Emboldened I next contacted a nice lady on FB who reps for JoolTool.

I’d decided that I’d had enough of defective tools and products.

If you remember some of the discs that came with my JoolTool (seven of them!) kept spinning off the spindle when I was using them because their threads had worn or something.

These things are expensive and so are the adhesive pads and papers that you stick to them.


I mean this bunch right here cost over $400!

(I shouldn’t have looked at the price…)

I’d already contacted the shop a couple of months ago and no one had answered me, so I was feeling pretty taken.

BUT this rep was great and Anie, the product designer and owner, phoned me and walked me through fixing them and now they are perfect and ready to go!

Great result.

Great customer service.

Very happy camper right here.

To celebrate I have a little pair of earrings you can make.


All for you 🙂

First take 18 gauge sterling silver wire and wrap it around a mandrel six times.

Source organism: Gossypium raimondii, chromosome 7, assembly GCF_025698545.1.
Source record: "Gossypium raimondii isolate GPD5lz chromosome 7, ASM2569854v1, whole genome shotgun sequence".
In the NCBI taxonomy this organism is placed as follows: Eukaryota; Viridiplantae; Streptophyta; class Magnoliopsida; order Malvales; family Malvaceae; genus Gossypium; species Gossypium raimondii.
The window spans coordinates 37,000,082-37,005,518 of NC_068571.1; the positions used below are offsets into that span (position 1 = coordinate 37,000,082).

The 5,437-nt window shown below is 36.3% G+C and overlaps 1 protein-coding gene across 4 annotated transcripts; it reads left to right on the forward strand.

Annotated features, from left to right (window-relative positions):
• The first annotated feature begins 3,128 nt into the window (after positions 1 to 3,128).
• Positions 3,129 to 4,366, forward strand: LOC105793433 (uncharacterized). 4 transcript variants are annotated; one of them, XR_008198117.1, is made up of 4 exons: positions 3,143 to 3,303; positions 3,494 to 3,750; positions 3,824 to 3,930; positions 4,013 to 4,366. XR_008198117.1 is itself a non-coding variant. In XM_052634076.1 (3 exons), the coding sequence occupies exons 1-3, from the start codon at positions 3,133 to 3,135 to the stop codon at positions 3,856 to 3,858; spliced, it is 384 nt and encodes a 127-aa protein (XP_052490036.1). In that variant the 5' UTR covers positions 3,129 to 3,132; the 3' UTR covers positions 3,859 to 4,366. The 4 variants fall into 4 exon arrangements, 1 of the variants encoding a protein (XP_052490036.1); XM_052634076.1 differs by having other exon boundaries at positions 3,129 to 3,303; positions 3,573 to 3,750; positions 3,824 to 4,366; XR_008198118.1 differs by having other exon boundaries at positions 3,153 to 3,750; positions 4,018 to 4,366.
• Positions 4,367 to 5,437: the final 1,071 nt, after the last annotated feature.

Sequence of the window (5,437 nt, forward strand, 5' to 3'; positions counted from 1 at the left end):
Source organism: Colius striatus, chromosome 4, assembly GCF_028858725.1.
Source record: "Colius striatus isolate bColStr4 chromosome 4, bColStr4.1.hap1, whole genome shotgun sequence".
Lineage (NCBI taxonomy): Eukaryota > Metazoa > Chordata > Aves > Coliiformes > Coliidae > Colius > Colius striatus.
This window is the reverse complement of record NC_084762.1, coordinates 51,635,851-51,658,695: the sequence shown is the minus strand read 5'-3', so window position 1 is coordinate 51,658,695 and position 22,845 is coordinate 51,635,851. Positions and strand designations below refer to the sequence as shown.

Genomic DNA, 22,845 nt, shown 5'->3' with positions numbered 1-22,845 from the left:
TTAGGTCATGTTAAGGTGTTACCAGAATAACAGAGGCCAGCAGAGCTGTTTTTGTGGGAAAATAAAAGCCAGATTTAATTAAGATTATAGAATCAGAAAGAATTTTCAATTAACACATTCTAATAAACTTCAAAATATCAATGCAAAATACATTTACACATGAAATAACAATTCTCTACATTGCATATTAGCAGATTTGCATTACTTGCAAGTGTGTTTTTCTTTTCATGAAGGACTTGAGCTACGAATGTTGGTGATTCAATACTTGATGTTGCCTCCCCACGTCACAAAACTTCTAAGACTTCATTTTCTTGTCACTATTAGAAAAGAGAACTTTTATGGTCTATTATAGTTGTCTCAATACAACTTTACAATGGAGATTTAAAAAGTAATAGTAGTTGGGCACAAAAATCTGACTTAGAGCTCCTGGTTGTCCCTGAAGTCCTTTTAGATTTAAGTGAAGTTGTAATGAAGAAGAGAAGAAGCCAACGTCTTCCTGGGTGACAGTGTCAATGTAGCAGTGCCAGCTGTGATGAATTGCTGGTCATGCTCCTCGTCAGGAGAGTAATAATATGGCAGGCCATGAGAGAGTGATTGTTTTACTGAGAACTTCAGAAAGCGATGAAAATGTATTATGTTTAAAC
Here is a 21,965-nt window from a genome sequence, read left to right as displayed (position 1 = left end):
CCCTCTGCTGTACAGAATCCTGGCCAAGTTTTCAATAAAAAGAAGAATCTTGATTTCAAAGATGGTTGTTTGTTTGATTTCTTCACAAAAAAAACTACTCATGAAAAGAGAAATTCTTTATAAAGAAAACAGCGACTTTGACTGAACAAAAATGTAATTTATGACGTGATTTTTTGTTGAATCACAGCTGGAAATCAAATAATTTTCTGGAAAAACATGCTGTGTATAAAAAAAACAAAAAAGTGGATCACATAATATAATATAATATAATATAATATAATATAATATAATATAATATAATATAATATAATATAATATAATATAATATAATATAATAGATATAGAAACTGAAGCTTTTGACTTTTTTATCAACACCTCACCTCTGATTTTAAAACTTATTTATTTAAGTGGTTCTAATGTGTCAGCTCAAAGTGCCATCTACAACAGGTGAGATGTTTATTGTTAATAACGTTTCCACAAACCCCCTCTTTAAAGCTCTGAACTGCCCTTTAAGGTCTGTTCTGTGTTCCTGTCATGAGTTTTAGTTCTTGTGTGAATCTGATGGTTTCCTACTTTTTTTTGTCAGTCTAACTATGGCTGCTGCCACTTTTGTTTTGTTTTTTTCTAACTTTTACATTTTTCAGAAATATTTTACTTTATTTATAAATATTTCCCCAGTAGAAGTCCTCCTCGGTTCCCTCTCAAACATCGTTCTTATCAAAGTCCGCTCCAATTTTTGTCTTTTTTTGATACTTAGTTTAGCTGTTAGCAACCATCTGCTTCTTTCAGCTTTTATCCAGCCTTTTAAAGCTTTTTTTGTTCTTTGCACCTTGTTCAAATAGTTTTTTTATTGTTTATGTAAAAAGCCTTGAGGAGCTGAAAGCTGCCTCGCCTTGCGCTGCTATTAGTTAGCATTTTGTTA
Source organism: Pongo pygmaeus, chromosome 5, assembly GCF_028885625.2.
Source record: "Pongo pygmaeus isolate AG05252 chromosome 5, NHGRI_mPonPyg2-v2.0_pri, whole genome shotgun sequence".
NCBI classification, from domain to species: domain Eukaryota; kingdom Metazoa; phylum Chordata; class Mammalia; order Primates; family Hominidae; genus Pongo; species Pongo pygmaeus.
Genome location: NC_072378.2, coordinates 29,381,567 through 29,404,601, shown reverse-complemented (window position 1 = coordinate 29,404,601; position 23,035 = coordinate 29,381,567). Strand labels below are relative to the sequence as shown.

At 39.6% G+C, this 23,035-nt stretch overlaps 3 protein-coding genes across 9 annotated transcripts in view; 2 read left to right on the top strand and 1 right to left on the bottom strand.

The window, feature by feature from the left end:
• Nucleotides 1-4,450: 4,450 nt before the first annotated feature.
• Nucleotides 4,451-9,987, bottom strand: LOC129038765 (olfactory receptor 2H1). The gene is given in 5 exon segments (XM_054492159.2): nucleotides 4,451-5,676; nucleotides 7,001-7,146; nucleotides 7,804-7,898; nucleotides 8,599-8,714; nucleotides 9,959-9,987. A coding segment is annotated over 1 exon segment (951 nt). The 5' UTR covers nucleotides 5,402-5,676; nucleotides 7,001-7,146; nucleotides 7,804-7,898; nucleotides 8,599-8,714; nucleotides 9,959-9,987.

I’ve used the largest ring on this pair of pliers.

It always irritates me when I get this particular pair of pliers out because I can’t remember why there is a number 1 and an asterisk on them.

I don’t think I put it on them, but why would I buy a pair that were marked?

Just another of life’s mysteries to mess with my mind…

Now snip and solder them.


Shape them into rough ovals and haphazardly hammer them.


And group them into threes.


As always I’ve forgotten the next photo which would have been of making a loop out of a thicker piece of wire.

I used 8 gauge half round wire.

Now loop the three wires through it and solder the top of the loop together.

Because the half round wire is thick I left the top of it shaped as a teardrop instead of trying to get it perfectly round.

Now find two large silver balls that you have in your silver ball scrap box and solder one onto the rounded part of the thick tear drop ring.

The next photo’s are fuzzy, sorry. I tried hard to get good ones, but, as good as I am, I couldn’t hold everything at once.

Hold the tear drop point facing down in your third hand tweezers.

If you haven’t already got third hand tweeter, get some.

They’re invaluable.

Saves a lot of hospital visits.

Now make sure that all of the soldered areas of the thin large rings are facing down away from the tear drop and place one of those old pick sticks through the tear drop to separate the three rings from the soldered part of the tear drop.